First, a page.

One of the most important things we can do to address the challenges of today’s age is to build authentic, lasting, and meaningful nature-based relationships and spiritual practices that are localized to our own ecosystems. We can build deep connections with our local land and take up our traditional ancestral role intending and honoring nature.…The TreeLore Oracle and Magical Compendium of North American Trees — The Druids Garden
What did the land look like before you were born?
This is a good question to ponder, but it’s a difficult question to answer unless clarification is provided.
How much land are we talking about? And what is the time frame in question?
Even with such clarification, answers do not come easy. The original question often persists and we are prompted to further refine our inquiry.
What did the eastern forests look like 300 years ago? Which trees were present, and what was the composition of the trees in these earlier forests?
American chestnut, it turns out, can help us answer those questions.
American chestnut (Castanea dentata) is a tree whose numbers have dwindled over the past 100 years. A fungal disease known as chestnut blight has been the major culprit, but other factors have contributed to the decline of mature American chestnut trees in eastern forests.
When we study accounts of American chestnut, we routinely hear the same thing: “American chestnut was a dominant tree in eastern North America prior to the introduction of chestnut blight.”
We also hear this: “One in every four hardwood trees in eastern North America was an American chestnut.”
Believing both statements to be true, we might imagine an unbroken expanse of chestnut trees in eastern North America. The proverbial squirrel might have been able to travel from Maine to Florida on chestnut tree limbs without ever touching the ground.
But was that ever the case? Was American chestnut really the most dominant tree in eastern North America?
Or, have the claims been exaggerated? Could it be possible that American chestnut was not so dominant of a tree in these earlier forests?
That’s the topic of this week’s brand new video. If you are interested in learning what the land might have looked like in the not too distant past, check it out!
Most maples are leafless this time of year in eastern North America. Fortunately, bark features are still available and very useful for proper identification. Check out these side-by-side images of 8 different maple trees to assist you with your winter identification skills.Click to view post
If you are eager to pursue educational opportunities during the winter months, check out Foraging Wild Mushrooms. This 4-season online course is designed to help you safely, successfully, and confidently forage wild mushrooms from the forest, from the field, and from your own backyard.Click to learn more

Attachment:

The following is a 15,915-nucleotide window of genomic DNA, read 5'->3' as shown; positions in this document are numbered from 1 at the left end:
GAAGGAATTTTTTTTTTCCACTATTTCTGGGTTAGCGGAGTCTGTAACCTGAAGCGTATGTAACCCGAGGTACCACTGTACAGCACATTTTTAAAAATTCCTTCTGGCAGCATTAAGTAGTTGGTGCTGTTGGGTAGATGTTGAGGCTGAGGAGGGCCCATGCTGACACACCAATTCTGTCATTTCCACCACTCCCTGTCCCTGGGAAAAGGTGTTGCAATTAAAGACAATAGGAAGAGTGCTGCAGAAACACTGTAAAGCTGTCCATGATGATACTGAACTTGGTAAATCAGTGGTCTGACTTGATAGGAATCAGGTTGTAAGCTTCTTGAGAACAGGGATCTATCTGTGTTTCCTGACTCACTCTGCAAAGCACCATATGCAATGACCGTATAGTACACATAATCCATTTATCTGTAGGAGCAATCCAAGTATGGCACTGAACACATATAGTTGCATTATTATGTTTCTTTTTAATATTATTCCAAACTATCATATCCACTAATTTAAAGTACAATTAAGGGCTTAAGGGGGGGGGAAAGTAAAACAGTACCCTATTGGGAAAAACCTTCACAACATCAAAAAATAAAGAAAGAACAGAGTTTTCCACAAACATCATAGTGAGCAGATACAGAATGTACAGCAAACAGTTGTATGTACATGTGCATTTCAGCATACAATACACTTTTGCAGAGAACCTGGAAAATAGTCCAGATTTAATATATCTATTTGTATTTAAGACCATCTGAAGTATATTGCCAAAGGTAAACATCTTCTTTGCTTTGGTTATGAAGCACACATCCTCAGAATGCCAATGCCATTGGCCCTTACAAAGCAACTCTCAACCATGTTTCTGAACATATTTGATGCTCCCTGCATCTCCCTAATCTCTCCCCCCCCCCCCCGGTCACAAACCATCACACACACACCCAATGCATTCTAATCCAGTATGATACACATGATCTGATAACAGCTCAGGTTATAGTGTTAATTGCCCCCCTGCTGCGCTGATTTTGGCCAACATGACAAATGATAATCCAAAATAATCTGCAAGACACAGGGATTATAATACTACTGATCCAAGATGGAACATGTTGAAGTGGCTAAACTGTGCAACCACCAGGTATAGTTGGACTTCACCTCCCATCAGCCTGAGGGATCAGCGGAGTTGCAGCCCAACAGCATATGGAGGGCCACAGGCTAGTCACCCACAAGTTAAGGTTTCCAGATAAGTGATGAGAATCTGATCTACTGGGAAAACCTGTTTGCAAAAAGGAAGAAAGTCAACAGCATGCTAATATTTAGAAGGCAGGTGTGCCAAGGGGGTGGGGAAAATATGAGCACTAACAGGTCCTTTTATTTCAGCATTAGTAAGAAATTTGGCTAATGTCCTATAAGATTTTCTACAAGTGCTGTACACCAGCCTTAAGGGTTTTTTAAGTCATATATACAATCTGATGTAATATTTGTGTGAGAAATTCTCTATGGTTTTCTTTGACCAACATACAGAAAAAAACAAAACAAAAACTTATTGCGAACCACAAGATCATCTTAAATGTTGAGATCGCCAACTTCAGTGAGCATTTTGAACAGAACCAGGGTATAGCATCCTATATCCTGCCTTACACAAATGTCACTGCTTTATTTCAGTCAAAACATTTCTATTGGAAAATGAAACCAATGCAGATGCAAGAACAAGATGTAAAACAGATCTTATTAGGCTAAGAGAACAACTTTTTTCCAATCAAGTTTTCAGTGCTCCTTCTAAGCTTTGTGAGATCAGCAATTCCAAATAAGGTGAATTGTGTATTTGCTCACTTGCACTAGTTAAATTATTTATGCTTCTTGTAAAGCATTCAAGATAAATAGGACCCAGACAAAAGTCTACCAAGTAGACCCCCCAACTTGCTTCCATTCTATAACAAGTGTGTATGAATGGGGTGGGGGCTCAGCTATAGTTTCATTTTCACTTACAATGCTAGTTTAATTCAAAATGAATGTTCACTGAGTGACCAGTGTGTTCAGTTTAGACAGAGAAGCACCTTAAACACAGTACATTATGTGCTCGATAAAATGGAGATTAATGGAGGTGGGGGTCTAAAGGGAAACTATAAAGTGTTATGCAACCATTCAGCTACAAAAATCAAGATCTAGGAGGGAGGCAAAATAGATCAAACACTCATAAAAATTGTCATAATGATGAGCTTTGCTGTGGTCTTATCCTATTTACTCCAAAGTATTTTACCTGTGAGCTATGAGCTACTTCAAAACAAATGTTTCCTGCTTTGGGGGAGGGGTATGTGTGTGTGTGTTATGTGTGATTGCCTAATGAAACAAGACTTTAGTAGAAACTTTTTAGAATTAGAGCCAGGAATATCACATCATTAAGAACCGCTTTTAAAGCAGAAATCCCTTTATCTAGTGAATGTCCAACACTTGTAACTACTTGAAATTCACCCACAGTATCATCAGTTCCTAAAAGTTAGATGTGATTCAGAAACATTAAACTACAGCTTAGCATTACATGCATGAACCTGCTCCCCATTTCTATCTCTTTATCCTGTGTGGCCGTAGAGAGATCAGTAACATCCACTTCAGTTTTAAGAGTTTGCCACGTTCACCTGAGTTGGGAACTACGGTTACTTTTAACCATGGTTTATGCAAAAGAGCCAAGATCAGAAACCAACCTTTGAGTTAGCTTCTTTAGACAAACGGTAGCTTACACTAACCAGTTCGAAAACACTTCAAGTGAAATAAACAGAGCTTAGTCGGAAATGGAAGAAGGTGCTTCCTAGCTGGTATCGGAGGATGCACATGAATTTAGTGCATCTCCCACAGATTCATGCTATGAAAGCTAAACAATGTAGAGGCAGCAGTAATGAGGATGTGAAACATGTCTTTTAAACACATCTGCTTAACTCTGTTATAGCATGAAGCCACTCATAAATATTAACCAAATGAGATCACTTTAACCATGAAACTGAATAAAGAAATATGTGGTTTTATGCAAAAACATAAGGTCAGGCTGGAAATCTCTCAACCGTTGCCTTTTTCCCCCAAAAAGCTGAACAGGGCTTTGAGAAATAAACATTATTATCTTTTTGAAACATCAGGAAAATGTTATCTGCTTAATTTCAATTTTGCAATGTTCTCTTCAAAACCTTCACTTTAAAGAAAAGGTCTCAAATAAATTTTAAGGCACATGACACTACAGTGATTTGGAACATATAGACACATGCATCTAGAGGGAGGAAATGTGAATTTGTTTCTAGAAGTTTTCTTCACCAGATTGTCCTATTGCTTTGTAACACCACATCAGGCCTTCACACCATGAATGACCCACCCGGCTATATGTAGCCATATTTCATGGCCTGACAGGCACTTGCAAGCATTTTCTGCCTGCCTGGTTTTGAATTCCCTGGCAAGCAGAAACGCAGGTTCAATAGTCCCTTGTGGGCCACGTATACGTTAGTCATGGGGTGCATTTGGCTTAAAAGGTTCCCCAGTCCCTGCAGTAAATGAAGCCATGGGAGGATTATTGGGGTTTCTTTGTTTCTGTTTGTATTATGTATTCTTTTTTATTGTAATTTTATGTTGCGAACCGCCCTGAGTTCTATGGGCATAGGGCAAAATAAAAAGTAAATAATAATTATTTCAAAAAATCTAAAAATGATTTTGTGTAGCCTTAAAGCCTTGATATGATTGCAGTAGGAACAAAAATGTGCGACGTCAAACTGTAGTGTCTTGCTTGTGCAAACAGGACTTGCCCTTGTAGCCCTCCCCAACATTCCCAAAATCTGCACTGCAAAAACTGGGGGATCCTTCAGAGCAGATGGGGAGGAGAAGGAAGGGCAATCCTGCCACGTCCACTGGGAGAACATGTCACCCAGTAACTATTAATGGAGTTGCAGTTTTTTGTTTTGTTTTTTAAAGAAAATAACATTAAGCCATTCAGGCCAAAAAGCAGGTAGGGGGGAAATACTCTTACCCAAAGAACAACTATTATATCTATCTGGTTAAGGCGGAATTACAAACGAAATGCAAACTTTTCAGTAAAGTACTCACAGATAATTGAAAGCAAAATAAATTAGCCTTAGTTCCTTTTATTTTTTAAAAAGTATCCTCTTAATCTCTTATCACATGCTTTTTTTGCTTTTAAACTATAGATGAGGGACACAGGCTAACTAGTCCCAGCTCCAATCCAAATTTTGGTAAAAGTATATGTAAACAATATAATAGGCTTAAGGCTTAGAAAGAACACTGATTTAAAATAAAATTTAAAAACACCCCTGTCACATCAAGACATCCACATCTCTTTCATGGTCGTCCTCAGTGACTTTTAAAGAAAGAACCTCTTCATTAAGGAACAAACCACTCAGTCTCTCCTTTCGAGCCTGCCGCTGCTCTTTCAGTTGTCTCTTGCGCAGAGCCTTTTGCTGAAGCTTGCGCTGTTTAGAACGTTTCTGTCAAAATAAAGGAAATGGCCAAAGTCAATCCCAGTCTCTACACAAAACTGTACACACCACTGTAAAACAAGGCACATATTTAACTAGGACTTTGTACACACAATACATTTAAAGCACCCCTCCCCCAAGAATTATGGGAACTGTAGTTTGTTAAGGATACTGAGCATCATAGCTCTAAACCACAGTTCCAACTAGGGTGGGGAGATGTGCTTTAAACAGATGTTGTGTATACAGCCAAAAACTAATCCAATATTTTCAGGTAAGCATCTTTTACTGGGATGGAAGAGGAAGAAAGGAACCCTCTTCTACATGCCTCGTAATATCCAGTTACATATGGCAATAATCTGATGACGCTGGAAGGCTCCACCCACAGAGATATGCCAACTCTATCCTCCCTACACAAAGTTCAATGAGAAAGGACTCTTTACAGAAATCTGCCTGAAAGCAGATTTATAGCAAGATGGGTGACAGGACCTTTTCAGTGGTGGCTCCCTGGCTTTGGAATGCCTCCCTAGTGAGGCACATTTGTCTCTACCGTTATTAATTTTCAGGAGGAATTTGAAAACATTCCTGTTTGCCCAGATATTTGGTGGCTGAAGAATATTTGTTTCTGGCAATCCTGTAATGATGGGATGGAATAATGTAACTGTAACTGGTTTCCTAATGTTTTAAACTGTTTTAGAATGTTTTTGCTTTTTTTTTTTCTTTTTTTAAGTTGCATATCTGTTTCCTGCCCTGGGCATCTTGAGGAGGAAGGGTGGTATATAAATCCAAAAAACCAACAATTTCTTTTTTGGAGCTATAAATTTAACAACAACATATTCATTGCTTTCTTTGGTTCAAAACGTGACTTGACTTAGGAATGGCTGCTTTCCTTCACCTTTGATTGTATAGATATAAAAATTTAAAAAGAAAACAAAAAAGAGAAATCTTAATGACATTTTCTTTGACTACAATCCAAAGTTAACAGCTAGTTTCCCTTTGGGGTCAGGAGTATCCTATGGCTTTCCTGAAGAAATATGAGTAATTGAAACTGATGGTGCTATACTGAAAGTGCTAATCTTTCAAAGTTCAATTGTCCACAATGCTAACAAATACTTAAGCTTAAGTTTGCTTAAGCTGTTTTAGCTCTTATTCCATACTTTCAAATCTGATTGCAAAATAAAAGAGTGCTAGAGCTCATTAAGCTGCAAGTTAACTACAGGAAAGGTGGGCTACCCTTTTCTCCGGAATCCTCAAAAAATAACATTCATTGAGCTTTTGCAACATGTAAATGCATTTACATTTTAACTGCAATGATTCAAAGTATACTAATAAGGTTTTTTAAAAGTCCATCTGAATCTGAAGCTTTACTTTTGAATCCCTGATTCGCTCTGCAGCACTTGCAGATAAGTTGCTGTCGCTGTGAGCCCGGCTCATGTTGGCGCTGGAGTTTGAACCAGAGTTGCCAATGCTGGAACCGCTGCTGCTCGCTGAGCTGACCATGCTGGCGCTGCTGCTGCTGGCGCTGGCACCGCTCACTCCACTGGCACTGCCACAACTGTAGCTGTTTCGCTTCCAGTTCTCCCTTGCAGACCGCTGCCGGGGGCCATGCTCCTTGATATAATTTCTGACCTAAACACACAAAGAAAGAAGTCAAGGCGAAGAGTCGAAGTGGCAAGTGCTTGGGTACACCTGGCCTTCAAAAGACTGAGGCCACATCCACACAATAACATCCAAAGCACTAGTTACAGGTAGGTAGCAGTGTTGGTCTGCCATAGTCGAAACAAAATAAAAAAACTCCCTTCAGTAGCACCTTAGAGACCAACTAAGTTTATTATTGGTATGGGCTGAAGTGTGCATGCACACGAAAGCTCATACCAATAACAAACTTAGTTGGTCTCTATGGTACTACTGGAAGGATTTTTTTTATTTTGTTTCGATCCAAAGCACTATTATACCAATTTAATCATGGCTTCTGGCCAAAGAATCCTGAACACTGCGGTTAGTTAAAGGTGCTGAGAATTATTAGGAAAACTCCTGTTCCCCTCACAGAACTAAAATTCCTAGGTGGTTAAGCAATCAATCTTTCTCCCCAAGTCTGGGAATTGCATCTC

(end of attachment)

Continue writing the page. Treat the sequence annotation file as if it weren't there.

Thanks for reading and watching, and thanks for your continued support!
American Holly is one of the most wonderful trees for getting us through dark times. And as the season of darkness is upon us once more, it is a good time to consider the magic, meanings, and mystery of this incredible holly tree!
American Holly has many names including white holly, prickly holly, Christmas Holly, Yule Holly and Evergreen Holly. It is quite similar to European Holly (Illex Aquifolium) with similar leaves, berries, and an overall growth habit. The American Holly has larger, brighter leaves and berries, but the trees are otherwise quite similar. While I often argue against importing meanings and uses of European trees into American contexts (with Ash being a great case in point), in this case, I think that the myths and old-world understandings of Holly apply!
This post is part of my Sacred Trees of Eastern North America series–here you can learn about the…
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Seeing big trees in the woods is its own reward.
Nothing really needs to be said. Nothing more needs to happen. The fact that such an encounter occurs at all in the 21st century is enough.
But occasionally something else does happen, and silence is broken not by statements or declarations but by questions and inquiries.
A few years ago, I encountered a massive white oak (Quercus alba) in the woods. With deeply furrowed bark and a wide-spreading canopy, the tree was certainly the largest forest-dwelling white oak I had ever seen.
Since that first encounter, I have returned to see the massive white oak on numerous occasions. In every instance, curiosity has prompted my meddling mind to ask questions.
During the most recent encounter, I decided to wonder aloud (and on camera) about Quercus alba — a species that was once regarded as being the most common tree in many forests. Over the years, however, white oak has slipped in status. No longer does it hold the title of being the most common tree in many forests.
How did this happen? And which trees took its place?
If you are interested in seeing a massive old growth white oak, all while learning how an incredibly common tree became less common over time (despite a relative increase in forested land), check out the brand new video!